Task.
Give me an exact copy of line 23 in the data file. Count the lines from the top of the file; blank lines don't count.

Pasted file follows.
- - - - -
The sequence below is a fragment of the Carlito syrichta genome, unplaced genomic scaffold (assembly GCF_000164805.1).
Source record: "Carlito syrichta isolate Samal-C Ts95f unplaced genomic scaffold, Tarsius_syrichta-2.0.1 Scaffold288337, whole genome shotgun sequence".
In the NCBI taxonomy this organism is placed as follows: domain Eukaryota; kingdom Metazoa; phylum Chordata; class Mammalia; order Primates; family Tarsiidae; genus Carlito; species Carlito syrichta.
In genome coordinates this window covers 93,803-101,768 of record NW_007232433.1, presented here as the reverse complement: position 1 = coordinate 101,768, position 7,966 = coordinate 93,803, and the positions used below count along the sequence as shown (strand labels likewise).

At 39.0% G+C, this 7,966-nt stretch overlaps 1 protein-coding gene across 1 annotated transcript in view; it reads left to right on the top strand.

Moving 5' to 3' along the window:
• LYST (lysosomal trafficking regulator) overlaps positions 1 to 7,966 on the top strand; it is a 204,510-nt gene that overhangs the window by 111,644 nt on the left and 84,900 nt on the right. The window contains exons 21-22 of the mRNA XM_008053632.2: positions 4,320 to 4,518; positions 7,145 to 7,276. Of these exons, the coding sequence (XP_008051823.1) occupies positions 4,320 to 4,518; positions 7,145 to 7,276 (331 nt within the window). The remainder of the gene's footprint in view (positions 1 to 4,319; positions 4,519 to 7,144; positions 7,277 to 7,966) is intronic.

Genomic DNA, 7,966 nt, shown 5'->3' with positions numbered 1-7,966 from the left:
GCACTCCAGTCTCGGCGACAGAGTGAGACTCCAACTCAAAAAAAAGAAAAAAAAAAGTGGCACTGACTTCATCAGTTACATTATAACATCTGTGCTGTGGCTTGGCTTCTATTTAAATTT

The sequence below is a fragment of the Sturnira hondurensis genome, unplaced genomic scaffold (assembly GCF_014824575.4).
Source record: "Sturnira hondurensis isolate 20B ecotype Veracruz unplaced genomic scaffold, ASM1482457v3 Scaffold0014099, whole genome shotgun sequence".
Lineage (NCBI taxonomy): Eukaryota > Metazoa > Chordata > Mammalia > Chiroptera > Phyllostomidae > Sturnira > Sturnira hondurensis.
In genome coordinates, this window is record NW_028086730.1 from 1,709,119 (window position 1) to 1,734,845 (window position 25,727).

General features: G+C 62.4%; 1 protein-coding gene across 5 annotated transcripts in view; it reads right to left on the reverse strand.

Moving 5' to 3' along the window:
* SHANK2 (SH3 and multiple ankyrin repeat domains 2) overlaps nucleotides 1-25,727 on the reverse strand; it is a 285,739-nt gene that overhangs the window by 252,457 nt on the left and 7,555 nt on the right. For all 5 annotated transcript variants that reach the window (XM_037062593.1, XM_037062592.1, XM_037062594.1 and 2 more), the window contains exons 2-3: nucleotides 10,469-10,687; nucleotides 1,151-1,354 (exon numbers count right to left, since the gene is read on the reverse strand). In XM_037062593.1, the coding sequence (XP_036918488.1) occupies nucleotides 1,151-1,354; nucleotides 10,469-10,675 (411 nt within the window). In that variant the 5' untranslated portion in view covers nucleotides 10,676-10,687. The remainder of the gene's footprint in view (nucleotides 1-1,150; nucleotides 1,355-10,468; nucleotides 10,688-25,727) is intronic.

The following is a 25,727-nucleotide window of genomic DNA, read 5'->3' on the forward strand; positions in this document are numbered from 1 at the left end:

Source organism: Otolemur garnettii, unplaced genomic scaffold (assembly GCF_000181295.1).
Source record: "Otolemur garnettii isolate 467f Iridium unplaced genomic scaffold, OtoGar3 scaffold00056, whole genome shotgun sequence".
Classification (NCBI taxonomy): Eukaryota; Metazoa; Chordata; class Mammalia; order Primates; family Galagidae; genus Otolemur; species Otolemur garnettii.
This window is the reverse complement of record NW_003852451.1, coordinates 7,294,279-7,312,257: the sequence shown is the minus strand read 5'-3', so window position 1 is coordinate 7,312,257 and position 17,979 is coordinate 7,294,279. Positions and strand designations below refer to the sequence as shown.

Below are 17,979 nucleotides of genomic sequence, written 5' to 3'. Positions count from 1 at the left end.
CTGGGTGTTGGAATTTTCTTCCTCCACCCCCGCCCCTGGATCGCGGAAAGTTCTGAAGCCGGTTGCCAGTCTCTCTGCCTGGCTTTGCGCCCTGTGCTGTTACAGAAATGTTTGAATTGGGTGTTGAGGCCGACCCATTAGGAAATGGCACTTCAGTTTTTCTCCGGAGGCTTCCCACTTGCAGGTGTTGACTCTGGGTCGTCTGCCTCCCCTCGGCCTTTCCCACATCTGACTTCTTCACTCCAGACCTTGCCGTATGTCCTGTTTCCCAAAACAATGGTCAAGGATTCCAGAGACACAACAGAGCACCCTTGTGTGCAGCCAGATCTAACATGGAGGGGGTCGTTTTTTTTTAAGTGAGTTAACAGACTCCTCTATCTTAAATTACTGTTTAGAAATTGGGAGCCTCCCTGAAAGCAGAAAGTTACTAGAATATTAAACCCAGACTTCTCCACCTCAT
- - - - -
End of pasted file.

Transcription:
CTGGGTGTTGGAATTTTCTTCCTCCACCCCCGCCCCTGGATCGCGGAAAGTTCTGAAGCCGGTTGCCAGTCTCTCTGCCTGGCTTTGCGCCCTGTGCTGTTACAGAAATGTTTGAATTGGGTGTTGAGGCCGACCCATTAGGAAATGGCACTTCAGTTTTTCTCCGGAGGCTTCCCACTTGCAGGTGTTGACTCTGGGTCGTCTGCCTCCCCTCGGCCTTTCCCACATCTGACTTCTTCACTCCAGACCTTGCCGTATGTCCTGTTTCCCAAAACAATGGTCAAGGATTCCAGAGACACAACAGAGCACCCTTGTGTGCAGCCAGATCTAACATGGAGGGGGTCGTTTTTTTTTAAGTGAGTTAACAGACTCCTCTATCTTAAATTACTGTTTAGAAATTGGGAGCCTCCCTGAAAGCAGAAAGTTACTAGAATATTAAACCCAGACTTCTCCACCTCAT